Figure 15 presents the current THD and individual harmonics profile at grid station B. It is worth noting that these profiles are highly fluctuating similar to measured current profile shown in Figure 12. It is worth mentioning that the dominant harmonic components are the 5th, the 11th, the 7th, and the 13th. In addition, there is a clear content of the 2nd, the 3rd, and other harmonic orders.
Comparing voltage temporal profile at grid station A with grid station B, it can be concluded that this variation depends on the type of loads available. While in grid station A, the variation reflects almost the daily load profile but in grid station B the variation is completely different owing to the existing of steel industries. Furthermore, although there is high current distortion in grid station B, the voltage THD is small due to the high short circuit capacity.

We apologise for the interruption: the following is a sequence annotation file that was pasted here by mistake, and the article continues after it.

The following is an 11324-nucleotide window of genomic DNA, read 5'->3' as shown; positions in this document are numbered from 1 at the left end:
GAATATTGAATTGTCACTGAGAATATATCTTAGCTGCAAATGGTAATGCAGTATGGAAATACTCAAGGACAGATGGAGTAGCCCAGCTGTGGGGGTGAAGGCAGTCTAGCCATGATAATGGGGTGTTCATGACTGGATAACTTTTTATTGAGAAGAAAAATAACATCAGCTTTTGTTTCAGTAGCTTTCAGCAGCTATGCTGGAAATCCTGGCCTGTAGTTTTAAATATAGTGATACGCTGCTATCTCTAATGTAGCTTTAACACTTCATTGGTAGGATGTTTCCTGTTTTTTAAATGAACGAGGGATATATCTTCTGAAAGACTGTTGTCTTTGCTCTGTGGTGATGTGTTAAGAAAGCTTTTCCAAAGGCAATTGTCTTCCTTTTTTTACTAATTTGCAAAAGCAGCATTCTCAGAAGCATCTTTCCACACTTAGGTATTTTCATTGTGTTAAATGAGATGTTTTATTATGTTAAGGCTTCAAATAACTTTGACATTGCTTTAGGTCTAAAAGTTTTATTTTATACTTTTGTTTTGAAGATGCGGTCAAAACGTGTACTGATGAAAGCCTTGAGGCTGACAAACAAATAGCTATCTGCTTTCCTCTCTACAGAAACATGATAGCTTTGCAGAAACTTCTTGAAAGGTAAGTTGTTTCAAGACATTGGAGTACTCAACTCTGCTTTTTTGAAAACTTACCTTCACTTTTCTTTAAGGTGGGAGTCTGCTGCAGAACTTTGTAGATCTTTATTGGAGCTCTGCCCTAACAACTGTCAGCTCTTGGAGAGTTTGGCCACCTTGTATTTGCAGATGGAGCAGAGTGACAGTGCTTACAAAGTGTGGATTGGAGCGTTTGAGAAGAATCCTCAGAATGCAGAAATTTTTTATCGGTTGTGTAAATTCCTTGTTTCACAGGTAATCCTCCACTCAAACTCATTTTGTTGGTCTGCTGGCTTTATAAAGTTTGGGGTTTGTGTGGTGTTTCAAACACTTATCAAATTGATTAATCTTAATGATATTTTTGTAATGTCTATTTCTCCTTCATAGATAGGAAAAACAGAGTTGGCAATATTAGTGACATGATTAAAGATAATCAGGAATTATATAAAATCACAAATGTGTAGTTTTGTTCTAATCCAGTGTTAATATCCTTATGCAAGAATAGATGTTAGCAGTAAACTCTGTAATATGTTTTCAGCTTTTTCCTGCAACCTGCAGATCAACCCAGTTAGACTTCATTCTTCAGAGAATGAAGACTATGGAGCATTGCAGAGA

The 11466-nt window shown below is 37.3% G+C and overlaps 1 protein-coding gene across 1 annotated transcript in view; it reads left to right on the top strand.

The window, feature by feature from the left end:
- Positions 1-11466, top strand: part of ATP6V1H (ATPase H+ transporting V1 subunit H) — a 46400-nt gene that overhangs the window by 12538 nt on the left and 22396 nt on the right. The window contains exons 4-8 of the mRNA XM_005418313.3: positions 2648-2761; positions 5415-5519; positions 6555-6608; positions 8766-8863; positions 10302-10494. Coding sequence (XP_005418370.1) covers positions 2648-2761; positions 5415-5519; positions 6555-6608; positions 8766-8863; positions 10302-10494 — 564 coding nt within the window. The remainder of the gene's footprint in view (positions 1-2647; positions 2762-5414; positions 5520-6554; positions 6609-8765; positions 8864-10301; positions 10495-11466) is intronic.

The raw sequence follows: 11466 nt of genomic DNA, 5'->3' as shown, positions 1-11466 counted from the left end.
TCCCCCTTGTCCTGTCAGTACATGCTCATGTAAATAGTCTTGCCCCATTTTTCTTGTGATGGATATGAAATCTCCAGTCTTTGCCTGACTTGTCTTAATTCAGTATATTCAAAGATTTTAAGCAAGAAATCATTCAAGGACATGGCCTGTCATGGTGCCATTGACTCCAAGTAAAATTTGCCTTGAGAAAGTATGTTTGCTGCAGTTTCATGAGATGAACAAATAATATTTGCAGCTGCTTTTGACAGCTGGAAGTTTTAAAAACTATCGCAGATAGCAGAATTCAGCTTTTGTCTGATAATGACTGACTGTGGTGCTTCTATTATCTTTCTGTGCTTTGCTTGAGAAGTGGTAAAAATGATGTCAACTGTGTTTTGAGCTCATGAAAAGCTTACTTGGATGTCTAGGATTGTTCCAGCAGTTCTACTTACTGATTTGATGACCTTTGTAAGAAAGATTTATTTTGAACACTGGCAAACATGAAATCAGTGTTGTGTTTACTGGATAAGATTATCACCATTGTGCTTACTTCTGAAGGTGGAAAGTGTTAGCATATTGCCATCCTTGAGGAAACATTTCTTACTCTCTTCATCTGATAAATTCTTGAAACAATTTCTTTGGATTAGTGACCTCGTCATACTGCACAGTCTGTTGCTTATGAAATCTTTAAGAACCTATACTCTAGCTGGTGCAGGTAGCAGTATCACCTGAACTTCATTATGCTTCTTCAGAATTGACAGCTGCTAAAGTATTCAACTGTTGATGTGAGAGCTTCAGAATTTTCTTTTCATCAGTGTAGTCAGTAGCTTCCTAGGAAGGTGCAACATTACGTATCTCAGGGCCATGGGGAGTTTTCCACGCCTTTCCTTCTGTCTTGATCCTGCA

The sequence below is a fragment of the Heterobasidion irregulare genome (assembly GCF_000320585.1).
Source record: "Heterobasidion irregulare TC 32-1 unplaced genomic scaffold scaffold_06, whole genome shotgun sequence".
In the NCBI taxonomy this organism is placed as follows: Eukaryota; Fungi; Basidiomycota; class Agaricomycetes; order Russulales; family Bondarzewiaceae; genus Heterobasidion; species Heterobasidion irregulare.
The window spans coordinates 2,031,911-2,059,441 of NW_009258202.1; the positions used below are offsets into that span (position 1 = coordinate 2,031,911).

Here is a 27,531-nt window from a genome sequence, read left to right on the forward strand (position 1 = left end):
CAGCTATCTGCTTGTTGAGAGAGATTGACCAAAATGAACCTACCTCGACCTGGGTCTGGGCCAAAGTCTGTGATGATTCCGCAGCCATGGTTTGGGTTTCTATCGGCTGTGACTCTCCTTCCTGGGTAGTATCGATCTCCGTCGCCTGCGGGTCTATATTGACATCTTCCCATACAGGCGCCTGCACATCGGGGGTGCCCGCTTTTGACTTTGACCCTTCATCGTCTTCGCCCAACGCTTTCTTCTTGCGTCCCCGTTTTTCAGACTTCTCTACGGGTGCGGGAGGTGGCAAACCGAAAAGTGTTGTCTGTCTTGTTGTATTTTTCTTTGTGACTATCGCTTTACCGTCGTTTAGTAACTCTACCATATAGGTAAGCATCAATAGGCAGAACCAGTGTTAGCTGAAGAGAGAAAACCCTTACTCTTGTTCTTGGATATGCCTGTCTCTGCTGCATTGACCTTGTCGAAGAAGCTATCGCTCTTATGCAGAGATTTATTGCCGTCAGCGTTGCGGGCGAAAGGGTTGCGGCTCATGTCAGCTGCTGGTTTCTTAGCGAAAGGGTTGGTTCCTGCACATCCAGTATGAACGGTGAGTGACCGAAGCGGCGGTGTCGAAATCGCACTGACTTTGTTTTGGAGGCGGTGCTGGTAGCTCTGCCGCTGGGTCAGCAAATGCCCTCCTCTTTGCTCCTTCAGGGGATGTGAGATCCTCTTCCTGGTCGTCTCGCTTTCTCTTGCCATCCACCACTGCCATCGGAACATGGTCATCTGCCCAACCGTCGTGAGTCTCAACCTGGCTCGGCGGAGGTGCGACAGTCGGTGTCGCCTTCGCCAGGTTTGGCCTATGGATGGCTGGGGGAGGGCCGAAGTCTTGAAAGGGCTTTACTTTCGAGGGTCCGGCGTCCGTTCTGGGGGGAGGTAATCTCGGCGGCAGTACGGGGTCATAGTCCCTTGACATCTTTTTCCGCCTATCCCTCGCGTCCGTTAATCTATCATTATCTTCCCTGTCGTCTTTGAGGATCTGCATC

Harmonics were measured and analyzed for two grid stations in the main interconnected system of Oman. The first grid station is feeding both industrial and residential customers, while the second grid station is dedicated to large industrial customers including arc furnaces and rolling mills. A clear temporal variation of harmonics similar to that of aggregate load and local voltage profiles was observed at the grid station feeding both residential and industrial customers. However, this correlation between the system load and harmonics profiles diminishes at the grid station dedicated for heavy industrial loads.